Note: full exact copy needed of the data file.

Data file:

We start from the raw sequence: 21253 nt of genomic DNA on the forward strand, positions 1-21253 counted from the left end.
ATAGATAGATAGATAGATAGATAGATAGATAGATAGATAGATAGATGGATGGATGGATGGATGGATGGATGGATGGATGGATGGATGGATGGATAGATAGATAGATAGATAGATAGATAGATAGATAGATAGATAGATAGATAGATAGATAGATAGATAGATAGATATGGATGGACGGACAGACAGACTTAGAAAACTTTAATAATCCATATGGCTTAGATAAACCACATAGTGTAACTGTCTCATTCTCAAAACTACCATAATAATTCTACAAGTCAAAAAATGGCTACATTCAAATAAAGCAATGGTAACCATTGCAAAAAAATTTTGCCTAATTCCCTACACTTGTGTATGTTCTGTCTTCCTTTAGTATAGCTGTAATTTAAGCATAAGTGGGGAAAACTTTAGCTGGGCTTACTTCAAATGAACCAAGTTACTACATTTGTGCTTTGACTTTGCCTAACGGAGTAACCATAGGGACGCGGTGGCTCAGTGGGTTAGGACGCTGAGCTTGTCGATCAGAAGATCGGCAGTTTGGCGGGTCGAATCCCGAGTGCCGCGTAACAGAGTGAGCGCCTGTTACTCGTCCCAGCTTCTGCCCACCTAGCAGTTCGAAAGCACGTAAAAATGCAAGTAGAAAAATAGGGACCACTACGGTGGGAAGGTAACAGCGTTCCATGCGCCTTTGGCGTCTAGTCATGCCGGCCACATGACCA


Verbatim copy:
We start from the raw sequence: 21253 nt of genomic DNA on the forward strand, positions 1-21253 counted from the left end.
ATAGATAGATAGATAGATAGATAGATAGATAGATAGATAGATAGATGGATGGATGGATGGATGGATGGATGGATGGATGGATGGATGGATGGATAGATAGATAGATAGATAGATAGATAGATAGATAGATAGATAGATAGATAGATAGATAGATAGATAGATAGATATGGATGGACGGACAGACAGACTTAGAAAACTTTAATAATCCATATGGCTTAGATAAACCACATAGTGTAACTGTCTCATTCTCAAAACTACCATAATAATTCTACAAGTCAAAAAATGGCTACATTCAAATAAAGCAATGGTAACCATTGCAAAAAAATTTTGCCTAATTCCCTACACTTGTGTATGTTCTGTCTTCCTTTAGTATAGCTGTAATTTAAGCATAAGTGGGGAAAACTTTAGCTGGGCTTACTTCAAATGAACCAAGTTACTACATTTGTGCTTTGACTTTGCCTAACGGAGTAACCATAGGGACGCGGTGGCTCAGTGGGTTAGGACGCTGAGCTTGTCGATCAGAAGATCGGCAGTTTGGCGGGTCGAATCCCGAGTGCCGCGTAACAGAGTGAGCGCCTGTTACTCGTCCCAGCTTCTGCCCACCTAGCAGTTCGAAAGCACGTAAAAATGCAAGTAGAAAAATAGGGACCACTACGGTGGGAAGGTAACAGCGTTCCATGCGCCTTTGGCGTCTAGTCATGCCGGCCACATGACCA